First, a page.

To introduce the idea of enclosures, I read my class the story Snuffles House by Daphne Faunce-Brown, about a hedgehog who sets out to build himself a new house after his house burns down. In the story, Snuffles experiments with different shapes and designs for his house, each with their own flaws (e.g., the round house rolls down a hill, the triangle house has too small of an upstairs) until he decides on a rectangle shaped house. As you can tell from the description, this story provides a lot of opportunities to talk about shapes. Snuffles House is out of print (so if you find a copy, grab it!), but you can find a video of it being read on YouTube. You can also tell the story orally by making your own props (I made a set of different shaped houses using brown construction paper). Alternatively, a story like The Three Little Pigs also lends itself well to this topic.
After reading the story, we talked about the problems Snuffles encountered and what features were important in the construction of his house. I then gave the children the task of building a house for Snuffles with blocks. To help the children, I provided them with a basket of small stuffed hedgehog toys to use for checking the adequacy of their structures. The children loved having a tangible “Snuffles” to work with!
The instructions for our initial building time were sparse. I basically read the story and sent the children to “build a house for Snuffles.” The purpose of this initial building time was for me to gauge what ideas/skills/experiences the children had around houses and enclosures. As the children worked, many of them demonstrated some ideas about walls and doors. Still others worked on some kind of roof-like covering, though this proved to be a challenge for most children because of the size of their blocks. During reflection time, we pointed out these successes and challenges. Naturally, a brainstorming session began on how to solve our roofing problems. It was decided that a roof was an essential part of our enclosures in that it would protect Snuffles from weather and predators. But how could we make a roof when our blocks were so small? I challenged the children to look around and see if they could spot anything that might make a good roof material. Immediately, the children started shouting out ideas: “books!” “carpets!” “paper!” Suddenly, we had so many ideas for roof materials! We decided to make a basket of roof materials for the next M.S.I. lesson.
Throughout this inquiry, we explored so many important ideas around enclosures, almost always by examining more closely the children’s own structures. For example, many students built enclosures that the little stuffed hedgehog just barely fit inside. This got us thinking about space. We looked around our classroom and realized how high the ceiling was and how far apart the walls were. Why was space so important? What did having space in our enclosure allow us to do? How did space add to our comfort? These are some of the ideas we explored.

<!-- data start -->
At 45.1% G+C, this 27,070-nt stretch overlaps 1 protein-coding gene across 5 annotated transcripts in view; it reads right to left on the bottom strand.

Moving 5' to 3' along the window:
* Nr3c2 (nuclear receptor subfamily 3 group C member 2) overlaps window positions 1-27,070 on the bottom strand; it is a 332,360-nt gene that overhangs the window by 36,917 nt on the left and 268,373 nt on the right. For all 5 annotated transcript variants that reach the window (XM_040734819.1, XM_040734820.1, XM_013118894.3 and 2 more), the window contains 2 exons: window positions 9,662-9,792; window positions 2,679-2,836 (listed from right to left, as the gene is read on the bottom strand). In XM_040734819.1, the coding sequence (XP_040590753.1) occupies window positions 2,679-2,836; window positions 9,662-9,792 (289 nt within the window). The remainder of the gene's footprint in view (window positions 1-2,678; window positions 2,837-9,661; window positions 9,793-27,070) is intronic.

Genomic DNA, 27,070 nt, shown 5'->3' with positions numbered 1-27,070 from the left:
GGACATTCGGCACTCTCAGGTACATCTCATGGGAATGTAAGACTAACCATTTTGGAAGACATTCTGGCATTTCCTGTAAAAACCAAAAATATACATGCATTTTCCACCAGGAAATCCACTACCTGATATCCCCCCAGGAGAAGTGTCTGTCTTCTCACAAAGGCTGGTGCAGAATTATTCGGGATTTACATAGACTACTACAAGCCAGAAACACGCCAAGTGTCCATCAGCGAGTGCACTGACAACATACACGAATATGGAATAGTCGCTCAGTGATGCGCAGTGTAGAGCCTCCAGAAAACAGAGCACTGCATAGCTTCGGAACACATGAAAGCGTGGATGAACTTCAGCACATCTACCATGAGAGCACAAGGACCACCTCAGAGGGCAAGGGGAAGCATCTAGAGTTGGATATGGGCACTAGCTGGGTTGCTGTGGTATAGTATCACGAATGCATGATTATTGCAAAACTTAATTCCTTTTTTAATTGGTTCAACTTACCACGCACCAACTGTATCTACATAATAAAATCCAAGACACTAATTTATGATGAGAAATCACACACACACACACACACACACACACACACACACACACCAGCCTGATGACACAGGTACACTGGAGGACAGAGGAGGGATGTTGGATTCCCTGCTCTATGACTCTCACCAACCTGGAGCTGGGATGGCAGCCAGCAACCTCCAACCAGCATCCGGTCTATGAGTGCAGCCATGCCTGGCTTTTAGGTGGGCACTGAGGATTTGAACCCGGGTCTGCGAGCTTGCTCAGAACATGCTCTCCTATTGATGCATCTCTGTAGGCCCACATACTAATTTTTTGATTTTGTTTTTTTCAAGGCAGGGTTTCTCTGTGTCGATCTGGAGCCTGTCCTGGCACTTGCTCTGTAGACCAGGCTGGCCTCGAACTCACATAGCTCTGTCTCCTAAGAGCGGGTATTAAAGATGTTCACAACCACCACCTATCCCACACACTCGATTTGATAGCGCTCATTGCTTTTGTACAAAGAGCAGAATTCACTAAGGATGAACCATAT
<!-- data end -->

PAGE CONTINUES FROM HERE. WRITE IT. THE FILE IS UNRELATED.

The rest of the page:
The idea of space really came to life when we added a Snuffles House provocation to the light table. With the window blocks and the light shining from underneath, the children were really able to get a sense of how much space Snuffles had inside his house – it was quite the breakthrough! The light table also gave the children an opportunity to collaborate and the enclosures that were created were amazingly elaborate!
Another idea that popped up during this inquiry was the idea of drawing up blueprints or making plans for building. In the computer lab, the children were given a chance to work with a partner to design a house for Snuffles using KidPix. After printing out their plans, many children continued to work on adding details to their drawings at our classroom writing centre.
Enclosures also began popping up at the classroom big blocks centre:
After several weeks of experimenting with different designs for our enclosures and talking about the important features for enclosures, the children were given one last opportunity to design a dream house for Snuffles (by this time, we had co-created success criteria for enclosures on the SMART Board which were reviewed and added to each week).
Whereas in our Tower Inquiry the students sketched their towers after they were built, this time the children were encouraged to draw their plans first, label them, and then build. While building, the children were able to refer to their plans and make sure they had all their important elements covered.